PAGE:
A wild weekend ride tore a strip through cosy Brunkild on Saturday night -- though luckily, everyone lived to tell the tale.
At 10:30 p.m., about 20 staff and patrons were milling about the colourful Brunkild Bar and Grill on Highway 3, when the building was shaken by a sudden smash. Folks rushed outside to see what had happened and discovered a swath of destruction leading right up to the bar.
According to witnesses, a man driving a rented 2012 Chevrolet half-ton truck veered off the highway at what is believed to be a high rate of speed. The speed limit through town is 50 kilometres per hour.
First, the truck smashed into a hydro pole on the side of the highway, leaving it in pieces.
Then it careened through a small park on the side of the highway, where it crashed into a 300-kilogram granite monument, snapping it in two and sending pieces flying about 10 metres.
But the truck kept going, crushing a steel tree support, knocking out two fence posts and finally ramming into the back of two vehicles parked on the bar's north side.
The force of the impact sent one of those vehicles into the bar's loading dock and the other flying through the bar's wall, pulverizing an inner hallway that served as a waiting area for the bar's beer vendor.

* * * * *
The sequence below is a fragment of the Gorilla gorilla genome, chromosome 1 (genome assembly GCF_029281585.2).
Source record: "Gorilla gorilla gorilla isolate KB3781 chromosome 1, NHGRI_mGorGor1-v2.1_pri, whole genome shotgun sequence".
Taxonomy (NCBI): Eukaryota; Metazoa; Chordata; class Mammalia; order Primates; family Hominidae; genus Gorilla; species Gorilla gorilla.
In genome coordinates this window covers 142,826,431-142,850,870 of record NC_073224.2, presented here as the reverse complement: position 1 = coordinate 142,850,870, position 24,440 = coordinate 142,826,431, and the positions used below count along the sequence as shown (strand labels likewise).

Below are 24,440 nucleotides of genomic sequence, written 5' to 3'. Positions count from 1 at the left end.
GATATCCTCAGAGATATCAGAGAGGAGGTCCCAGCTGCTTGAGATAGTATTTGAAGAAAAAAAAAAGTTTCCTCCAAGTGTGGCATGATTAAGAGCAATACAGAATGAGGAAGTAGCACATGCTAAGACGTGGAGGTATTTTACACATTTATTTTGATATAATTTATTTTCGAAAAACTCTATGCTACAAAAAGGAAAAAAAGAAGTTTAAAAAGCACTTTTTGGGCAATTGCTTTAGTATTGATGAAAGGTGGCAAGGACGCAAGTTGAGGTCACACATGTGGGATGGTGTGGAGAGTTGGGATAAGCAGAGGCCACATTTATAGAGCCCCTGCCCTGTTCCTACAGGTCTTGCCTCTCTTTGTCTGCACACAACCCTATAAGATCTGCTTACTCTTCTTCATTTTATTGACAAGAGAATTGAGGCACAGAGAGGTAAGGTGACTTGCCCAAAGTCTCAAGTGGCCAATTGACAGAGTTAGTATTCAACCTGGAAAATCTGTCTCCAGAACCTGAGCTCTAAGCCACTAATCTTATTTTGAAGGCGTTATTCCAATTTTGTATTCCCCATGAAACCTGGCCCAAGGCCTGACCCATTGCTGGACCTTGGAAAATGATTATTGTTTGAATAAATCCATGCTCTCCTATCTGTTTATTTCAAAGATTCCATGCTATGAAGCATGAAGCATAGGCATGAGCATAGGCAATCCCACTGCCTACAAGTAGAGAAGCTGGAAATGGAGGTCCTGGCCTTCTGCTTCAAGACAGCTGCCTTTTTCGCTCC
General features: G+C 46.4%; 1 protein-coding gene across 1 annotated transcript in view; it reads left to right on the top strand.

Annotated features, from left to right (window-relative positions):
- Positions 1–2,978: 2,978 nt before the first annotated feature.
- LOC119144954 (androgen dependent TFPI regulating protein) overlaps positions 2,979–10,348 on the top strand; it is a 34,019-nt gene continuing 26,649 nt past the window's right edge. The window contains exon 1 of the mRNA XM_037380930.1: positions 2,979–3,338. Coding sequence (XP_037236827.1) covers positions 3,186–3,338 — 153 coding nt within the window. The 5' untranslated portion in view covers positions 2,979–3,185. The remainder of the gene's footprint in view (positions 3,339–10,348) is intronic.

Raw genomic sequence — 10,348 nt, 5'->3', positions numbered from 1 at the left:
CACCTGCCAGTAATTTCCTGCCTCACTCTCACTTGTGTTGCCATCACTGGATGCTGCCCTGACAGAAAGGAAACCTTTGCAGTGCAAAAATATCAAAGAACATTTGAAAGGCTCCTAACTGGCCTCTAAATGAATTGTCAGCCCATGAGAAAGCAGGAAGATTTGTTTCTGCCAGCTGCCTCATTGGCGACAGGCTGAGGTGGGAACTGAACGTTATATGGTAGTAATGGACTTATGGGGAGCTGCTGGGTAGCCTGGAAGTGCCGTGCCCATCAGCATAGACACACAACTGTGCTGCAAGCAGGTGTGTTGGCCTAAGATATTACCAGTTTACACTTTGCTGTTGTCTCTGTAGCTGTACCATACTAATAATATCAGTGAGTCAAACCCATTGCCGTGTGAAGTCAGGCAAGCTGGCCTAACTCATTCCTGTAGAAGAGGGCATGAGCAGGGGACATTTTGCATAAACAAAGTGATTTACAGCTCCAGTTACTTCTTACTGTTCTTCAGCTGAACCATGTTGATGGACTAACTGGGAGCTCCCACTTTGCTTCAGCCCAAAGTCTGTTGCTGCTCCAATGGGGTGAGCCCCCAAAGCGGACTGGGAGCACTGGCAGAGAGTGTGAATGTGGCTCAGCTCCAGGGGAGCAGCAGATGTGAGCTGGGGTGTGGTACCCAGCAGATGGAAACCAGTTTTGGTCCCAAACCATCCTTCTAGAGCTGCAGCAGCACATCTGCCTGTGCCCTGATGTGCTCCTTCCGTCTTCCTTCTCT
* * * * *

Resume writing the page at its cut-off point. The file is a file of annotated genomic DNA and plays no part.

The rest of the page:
Both of the parked cars were totalled, while the Chevrolet's front end was smashed in. A trail of debris -- granite, hydro-pole wood, torn-up turf, leaked gas -- marked the truck's wild ride off the highway.
Luckily, nobody inside the building was injured. The driver, who witnesses described as a Winnipeg man in his 20s, was taken away in an ambulance. RCMP were not available to confirm the man's condition on Sunday night, but witnesses said he was speaking and did not appear to be severely injured.
Power was out in part of Brunkild for three hours, as Manitoba Hydro crews worked to erect a new pole.
Brunkild Bar and Grill owner Gary Desrosiers said he feels lucky the crash wasn't worse.
The truck plowed into the area where bar patrons often go outside for a cigarette, but there was no one outside at the time of the crash.
"The first thing we were worried about is if anybody was hurt," Desrosiers said. "Once we figured that out, it became kind of funny. That's all you can do really is laugh, but it did quite a bit of damage."
Even though the bar's outer wall has been bashed clear into the inside, Desrosiers is taking it in stride.
"Cars can be fixed, buildings can be fixed," he said. "People are irreplaceable."